The Malta Independent 18 April 2024, Thursday
View E-Paper

Malta reacts to the Charlie Hebdo massacre in Paris

Saturday, 10 January 2015, 10:00 Last update: about 10 years ago

The terror attacks which saw 12 people killed as masked gunmen stormed the offices of satirical French newspaper Charlie Hebdo has drawn condemnation from every angle. Maltese as well as foreigners have united to express their condemnation and disgust at what has happened.

Imam Mohamed El Sadi

The Muslim leader in Malta Imam Mohamed El Sadi expressed his "shock and sadness" at the terror attack in France against the publication Charlie Hebdo.

"We categorically condemn this criminal attack irrespective of the identity of the perpetrators, their ideology or their motives.

"This is not only a crime against the media and the freedom of expression but it is an insult to Prophet Muhammad (P.b.u.h) and to the teaching of the Islamic faith.

"Revering and loving of Muhammad is not expressed by violence and bloodshed but by showing and materialising the true values of respect for the sanctity of the human life, tolerance and peaceful coexistence between cultures which Prophet Muhammad (P.b.u.h) preached.

"This heinous assault is a blow against the good relations between the French people and the Islamic world and the noble support of the French people for the Islamic just causes especially the Palestinian cause.

"Unfortunately, it took place after the support of the French government for the recent Palestinian bid at United Nations Security Council to end the Israeli occupation of the Palestinian lands. This coward attack is against Islam and Muslims because it damages the image of Islam, fuel Islamophobia, hatred and injustice against the peaceful innocent mainstream Muslims.

"We extend our sincere condolences to the French government, French people and the families of the victims and wish a speedy recovery for the casualties. At this difficult time we express our full solidarity and sympathy with the French people against all kinds of extremism and terrorism."


Carmen Sammut

"The implications of this attack for liberal democracies are various.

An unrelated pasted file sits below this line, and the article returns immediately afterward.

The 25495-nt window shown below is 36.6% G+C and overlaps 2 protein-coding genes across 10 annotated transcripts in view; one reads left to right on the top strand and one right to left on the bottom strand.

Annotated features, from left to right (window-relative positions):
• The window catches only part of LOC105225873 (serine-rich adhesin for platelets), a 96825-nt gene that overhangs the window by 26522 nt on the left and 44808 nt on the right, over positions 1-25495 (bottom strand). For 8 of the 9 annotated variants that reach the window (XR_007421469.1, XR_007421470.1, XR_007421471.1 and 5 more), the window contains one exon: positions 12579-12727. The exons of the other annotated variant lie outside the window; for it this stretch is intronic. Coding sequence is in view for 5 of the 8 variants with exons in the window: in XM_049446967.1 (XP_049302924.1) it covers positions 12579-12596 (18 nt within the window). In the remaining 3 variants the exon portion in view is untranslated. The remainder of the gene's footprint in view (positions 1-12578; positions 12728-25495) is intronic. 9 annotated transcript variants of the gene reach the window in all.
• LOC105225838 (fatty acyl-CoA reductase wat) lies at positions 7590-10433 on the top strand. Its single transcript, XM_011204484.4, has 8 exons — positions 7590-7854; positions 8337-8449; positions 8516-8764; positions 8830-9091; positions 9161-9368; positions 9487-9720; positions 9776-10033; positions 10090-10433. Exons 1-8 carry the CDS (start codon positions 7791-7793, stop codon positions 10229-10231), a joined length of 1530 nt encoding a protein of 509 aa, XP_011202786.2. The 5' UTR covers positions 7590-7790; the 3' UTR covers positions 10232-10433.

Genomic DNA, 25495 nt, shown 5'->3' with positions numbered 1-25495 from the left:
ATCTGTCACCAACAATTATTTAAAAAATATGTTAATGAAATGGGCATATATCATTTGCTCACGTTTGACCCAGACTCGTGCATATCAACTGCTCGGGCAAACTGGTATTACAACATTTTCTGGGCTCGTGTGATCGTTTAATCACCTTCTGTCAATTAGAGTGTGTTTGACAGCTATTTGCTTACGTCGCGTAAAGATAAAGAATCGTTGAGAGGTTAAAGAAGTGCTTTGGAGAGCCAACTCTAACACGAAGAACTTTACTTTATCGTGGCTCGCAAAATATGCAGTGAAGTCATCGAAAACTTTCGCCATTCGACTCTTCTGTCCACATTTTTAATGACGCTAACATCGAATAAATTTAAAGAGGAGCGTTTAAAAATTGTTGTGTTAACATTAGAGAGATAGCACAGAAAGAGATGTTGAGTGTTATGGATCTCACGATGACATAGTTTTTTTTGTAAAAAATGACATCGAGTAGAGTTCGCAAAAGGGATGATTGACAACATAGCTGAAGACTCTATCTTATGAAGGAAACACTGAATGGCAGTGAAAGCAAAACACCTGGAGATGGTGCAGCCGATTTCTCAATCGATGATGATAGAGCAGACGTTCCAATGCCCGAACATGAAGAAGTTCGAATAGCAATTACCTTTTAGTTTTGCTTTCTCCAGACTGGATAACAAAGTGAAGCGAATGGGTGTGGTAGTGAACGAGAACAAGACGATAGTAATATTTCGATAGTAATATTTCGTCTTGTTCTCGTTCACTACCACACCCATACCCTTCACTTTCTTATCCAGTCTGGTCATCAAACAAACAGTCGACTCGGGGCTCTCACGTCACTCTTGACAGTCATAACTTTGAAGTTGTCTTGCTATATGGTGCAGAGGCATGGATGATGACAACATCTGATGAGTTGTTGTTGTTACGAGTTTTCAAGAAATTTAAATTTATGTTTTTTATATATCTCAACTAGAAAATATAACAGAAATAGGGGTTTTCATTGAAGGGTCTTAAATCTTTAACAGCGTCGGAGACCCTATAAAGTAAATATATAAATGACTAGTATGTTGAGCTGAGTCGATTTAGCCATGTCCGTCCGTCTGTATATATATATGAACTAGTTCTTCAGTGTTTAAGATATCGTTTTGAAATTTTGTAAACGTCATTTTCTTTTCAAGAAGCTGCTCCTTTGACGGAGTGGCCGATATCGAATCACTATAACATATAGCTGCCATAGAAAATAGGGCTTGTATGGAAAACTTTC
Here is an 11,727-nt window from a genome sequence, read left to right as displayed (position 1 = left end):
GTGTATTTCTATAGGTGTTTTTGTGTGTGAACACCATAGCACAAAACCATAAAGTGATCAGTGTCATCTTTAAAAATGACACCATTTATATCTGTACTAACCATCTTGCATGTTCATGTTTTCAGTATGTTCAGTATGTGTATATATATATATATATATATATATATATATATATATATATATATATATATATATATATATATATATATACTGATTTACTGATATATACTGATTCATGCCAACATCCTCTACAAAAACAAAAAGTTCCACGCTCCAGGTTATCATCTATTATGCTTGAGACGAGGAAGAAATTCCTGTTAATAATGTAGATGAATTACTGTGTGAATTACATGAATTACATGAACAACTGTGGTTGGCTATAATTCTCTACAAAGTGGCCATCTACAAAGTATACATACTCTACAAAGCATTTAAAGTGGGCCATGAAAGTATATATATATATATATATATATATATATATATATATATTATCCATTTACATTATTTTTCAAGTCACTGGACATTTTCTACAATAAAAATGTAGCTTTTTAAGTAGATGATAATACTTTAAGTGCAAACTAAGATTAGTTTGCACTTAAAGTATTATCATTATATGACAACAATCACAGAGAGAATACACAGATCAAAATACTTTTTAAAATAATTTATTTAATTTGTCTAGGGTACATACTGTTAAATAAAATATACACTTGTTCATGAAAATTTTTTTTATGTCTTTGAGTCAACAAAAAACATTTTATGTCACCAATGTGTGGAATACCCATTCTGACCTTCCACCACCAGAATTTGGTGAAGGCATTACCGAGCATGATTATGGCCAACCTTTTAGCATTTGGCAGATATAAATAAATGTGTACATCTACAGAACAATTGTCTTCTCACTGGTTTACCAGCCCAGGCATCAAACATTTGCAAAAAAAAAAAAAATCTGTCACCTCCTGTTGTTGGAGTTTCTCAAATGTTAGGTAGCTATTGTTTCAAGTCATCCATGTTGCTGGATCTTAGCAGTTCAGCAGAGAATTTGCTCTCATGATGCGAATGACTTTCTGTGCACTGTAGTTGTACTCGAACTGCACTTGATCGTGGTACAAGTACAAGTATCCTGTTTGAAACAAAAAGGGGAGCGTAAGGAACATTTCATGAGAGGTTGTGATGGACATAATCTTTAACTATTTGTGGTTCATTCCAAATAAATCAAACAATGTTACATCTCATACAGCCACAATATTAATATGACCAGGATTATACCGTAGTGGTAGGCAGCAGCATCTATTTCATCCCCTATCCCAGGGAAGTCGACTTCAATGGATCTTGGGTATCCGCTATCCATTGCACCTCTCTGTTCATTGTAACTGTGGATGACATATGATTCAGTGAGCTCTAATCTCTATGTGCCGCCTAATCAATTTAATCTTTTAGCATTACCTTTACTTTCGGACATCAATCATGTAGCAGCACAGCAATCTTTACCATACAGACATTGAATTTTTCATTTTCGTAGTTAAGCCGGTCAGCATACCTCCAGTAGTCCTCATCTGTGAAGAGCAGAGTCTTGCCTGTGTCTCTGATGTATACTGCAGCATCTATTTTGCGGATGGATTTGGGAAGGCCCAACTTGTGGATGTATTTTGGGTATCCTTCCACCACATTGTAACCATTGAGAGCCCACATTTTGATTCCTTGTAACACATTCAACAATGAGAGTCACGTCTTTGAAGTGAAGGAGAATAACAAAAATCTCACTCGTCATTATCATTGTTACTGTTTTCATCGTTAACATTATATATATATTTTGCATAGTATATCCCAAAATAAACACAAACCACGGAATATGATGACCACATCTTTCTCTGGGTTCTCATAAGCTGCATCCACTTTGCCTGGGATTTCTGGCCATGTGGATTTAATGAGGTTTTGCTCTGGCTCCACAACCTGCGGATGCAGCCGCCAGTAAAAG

"While freedom of expression is deemed to be sacred, the attackers probably wanted to punish Charlie Hebdo and coerce other journalists into self-censorship. 

"But the most worrying outcome is the anger and fear that hit Europe because it is further fuelling Islamophobia and it is strengthening the appeal of Far-Right populist movements. Muslims, who constitute around 7% of the European population, now inhabit a context of greater anxiety.

"Anti-Muslim mistrust had already soared as a result of the rise of Isis. A media narrative that refers to a civilisational war may in fact foster greater marginalisation of ethnic minorities and trigger more resentment and radicalisation.

"One must add that extremists tend to provide sensational sound-bites and their divisive views often overwhelm the concerns of the moderate majority. In turn this further poisons the information stream and exacerbates hatred.

"These are indeed difficult times when Europe needs good leadership."


Muslim community in Malta condemns attacks

The Ahmadiyya Muslim Community Malta categorically condemned the attack at the office of Charlie Hebdo in Paris.

"Our thoughts and prayers are with the victims and all those affected by this evil and outrageous attack. We would like to offer our heartfelt sympathies and condolences to all those who have been left bereaved.

"These terrorists and extremists had hijacked the religion of Islam - the religion of peace - for their personal agenda and interests through committing vicious atrocities. In reality, Islam does not approve of disorder in any form. Islam is far from teaching terrorism. It teaches rule of law, obedience to the authorities and does not let anyone take the law in his own hands. The Holy Quran clearly states:

"Those who create disorder in the earth, they are the real losers"; "and commit not iniquity in the earth, creating disorder"; "and Allah loves not disorder". 

The Holy Quran in fact champions the sanctity of human life and states:

"...whosoever killed a person, it shall be as if he had killed all mankind; and who so gave life to one, it shall be as if he had given life to all mankind." (5:33)

"Islam categorically rejects and condemns every form of terrorism. It does not provide any cover or justification for any act of violence, be it committed by an individual, group or government. I most strongly condemn all acts and form of terrorism because it is my deeply rooted belief that not only Islam but also no true religion, whatever its name, can sanction violence and bloodshed of innocent men, women and children in the name of God. God is love, God is peace!